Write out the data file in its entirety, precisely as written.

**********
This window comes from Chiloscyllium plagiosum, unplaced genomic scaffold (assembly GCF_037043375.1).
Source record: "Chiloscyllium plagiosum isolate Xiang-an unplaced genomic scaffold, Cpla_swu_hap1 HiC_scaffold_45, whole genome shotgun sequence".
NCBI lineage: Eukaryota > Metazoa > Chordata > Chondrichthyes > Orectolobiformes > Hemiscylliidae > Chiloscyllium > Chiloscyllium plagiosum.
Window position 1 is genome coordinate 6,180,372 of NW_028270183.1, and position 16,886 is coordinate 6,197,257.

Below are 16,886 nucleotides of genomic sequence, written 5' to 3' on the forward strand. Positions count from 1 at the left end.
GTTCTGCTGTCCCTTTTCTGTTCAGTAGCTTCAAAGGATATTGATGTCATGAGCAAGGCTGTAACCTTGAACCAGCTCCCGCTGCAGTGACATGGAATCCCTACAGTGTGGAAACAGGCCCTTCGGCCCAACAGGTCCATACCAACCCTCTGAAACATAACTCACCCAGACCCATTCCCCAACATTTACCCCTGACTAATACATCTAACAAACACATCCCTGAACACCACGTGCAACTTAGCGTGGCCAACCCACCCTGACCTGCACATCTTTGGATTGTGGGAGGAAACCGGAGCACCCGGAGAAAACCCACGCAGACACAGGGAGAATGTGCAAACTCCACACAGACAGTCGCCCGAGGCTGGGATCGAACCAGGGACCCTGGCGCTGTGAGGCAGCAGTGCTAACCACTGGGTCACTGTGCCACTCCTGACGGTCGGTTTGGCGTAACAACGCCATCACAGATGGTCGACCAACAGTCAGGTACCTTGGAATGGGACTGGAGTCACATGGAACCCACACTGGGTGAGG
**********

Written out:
This window comes from Chiloscyllium plagiosum, unplaced genomic scaffold (assembly GCF_037043375.1).
Source record: "Chiloscyllium plagiosum isolate Xiang-an unplaced genomic scaffold, Cpla_swu_hap1 HiC_scaffold_45, whole genome shotgun sequence".
NCBI lineage: Eukaryota > Metazoa > Chordata > Chondrichthyes > Orectolobiformes > Hemiscylliidae > Chiloscyllium > Chiloscyllium plagiosum.
Window position 1 is genome coordinate 6,180,372 of NW_028270183.1, and position 16,886 is coordinate 6,197,257.

Below are 16,886 nucleotides of genomic sequence, written 5' to 3' on the forward strand. Positions count from 1 at the left end.
GTTCTGCTGTCCCTTTTCTGTTCAGTAGCTTCAAAGGATATTGATGTCATGAGCAAGGCTGTAACCTTGAACCAGCTCCCGCTGCAGTGACATGGAATCCCTACAGTGTGGAAACAGGCCCTTCGGCCCAACAGGTCCATACCAACCCTCTGAAACATAACTCACCCAGACCCATTCCCCAACATTTACCCCTGACTAATACATCTAACAAACACATCCCTGAACACCACGTGCAACTTAGCGTGGCCAACCCACCCTGACCTGCACATCTTTGGATTGTGGGAGGAAACCGGAGCACCCGGAGAAAACCCACGCAGACACAGGGAGAATGTGCAAACTCCACACAGACAGTCGCCCGAGGCTGGGATCGAACCAGGGACCCTGGCGCTGTGAGGCAGCAGTGCTAACCACTGGGTCACTGTGCCACTCCTGACGGTCGGTTTGGCGTAACAACGCCATCACAGATGGTCGACCAACAGTCAGGTACCTTGGAATGGGACTGGAGTCACATGGAACCCACACTGGGTGAGG